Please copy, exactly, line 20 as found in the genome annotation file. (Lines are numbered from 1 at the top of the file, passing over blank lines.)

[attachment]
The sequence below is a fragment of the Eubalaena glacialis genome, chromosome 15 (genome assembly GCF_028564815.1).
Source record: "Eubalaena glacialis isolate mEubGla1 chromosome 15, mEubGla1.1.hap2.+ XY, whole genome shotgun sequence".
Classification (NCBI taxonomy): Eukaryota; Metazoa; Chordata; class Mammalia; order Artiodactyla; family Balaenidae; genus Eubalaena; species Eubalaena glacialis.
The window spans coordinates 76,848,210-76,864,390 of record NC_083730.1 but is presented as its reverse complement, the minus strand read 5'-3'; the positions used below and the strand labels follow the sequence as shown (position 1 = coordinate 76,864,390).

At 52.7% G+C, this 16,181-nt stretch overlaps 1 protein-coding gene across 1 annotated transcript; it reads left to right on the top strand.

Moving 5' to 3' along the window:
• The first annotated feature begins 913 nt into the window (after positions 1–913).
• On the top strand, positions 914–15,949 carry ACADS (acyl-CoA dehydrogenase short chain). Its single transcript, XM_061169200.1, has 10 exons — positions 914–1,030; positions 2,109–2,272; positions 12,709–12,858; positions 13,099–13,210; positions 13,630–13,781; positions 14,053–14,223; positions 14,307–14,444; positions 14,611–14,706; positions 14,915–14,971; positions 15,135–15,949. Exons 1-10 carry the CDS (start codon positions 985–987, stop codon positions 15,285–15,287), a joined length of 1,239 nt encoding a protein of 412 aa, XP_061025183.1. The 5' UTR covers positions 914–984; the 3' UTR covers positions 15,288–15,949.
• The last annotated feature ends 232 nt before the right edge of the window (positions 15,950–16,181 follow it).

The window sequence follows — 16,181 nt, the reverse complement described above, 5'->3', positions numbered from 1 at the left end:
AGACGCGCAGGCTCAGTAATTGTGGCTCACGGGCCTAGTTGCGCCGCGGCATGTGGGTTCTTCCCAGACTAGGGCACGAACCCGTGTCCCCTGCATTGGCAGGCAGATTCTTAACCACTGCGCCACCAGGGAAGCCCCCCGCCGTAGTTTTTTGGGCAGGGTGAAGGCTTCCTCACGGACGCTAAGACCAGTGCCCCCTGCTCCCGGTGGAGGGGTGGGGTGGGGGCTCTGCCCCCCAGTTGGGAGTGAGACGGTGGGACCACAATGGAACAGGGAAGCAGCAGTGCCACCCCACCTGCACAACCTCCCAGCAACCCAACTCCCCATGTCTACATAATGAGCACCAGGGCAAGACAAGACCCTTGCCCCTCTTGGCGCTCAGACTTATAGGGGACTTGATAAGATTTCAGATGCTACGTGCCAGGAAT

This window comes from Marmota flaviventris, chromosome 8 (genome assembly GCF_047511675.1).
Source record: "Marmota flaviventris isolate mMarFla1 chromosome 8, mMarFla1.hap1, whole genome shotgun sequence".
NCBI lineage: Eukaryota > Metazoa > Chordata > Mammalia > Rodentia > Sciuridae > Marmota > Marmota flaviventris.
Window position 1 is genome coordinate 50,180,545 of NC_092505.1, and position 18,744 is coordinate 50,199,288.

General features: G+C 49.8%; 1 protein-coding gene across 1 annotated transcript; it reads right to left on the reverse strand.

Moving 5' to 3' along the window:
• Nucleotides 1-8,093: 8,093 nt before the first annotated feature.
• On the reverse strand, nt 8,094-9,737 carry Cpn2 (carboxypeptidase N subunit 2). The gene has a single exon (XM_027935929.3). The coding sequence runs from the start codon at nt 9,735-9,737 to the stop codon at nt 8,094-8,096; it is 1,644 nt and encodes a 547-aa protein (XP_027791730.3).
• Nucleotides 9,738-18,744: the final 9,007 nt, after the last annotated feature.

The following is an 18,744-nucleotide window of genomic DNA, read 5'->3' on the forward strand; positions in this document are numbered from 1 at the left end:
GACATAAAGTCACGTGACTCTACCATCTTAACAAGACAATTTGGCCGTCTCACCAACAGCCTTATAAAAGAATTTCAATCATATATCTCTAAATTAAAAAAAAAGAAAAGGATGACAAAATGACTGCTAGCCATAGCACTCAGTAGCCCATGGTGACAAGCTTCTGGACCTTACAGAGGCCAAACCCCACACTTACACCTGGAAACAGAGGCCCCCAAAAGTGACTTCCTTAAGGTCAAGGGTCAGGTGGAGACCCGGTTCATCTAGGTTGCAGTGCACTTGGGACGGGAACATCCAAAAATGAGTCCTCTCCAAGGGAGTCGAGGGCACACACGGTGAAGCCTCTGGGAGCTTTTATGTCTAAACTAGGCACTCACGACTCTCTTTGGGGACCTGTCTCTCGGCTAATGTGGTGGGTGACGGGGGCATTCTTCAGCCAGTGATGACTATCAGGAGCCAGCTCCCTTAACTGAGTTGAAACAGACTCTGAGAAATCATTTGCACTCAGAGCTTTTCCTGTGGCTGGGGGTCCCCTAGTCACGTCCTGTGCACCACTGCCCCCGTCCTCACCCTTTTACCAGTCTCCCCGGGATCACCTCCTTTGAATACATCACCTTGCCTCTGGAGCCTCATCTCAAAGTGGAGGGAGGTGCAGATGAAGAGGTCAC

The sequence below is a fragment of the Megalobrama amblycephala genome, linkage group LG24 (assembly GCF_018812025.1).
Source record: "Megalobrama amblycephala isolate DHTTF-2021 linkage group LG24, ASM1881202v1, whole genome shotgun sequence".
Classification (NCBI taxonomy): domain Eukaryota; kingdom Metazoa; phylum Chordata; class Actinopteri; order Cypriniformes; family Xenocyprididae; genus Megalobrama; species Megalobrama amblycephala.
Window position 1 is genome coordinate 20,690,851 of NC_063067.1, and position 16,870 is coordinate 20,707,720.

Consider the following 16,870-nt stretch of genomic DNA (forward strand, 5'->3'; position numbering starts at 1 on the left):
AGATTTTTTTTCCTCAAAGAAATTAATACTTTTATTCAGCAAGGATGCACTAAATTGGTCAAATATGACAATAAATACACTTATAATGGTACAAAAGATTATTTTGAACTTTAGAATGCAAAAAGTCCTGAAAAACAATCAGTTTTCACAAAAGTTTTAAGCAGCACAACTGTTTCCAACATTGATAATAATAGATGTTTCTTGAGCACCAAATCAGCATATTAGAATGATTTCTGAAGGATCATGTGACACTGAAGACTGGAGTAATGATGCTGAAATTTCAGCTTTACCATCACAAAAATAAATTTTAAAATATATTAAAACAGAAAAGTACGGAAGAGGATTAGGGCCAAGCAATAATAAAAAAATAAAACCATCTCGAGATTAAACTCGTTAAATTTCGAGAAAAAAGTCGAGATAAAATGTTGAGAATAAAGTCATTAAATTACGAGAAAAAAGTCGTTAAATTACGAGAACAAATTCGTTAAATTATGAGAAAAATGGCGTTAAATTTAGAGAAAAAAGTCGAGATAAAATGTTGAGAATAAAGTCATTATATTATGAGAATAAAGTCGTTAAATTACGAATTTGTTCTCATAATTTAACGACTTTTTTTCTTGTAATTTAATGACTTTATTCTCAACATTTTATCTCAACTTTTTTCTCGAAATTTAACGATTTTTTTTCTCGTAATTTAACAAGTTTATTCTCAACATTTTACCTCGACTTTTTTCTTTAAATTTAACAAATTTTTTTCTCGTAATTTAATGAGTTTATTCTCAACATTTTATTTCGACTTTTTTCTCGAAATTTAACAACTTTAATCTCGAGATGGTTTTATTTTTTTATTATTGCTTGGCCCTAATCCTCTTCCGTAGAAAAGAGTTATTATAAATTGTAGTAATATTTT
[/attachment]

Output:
• Nucleotides 9,738-18,744: the final 9,007 nt, after the last annotated feature.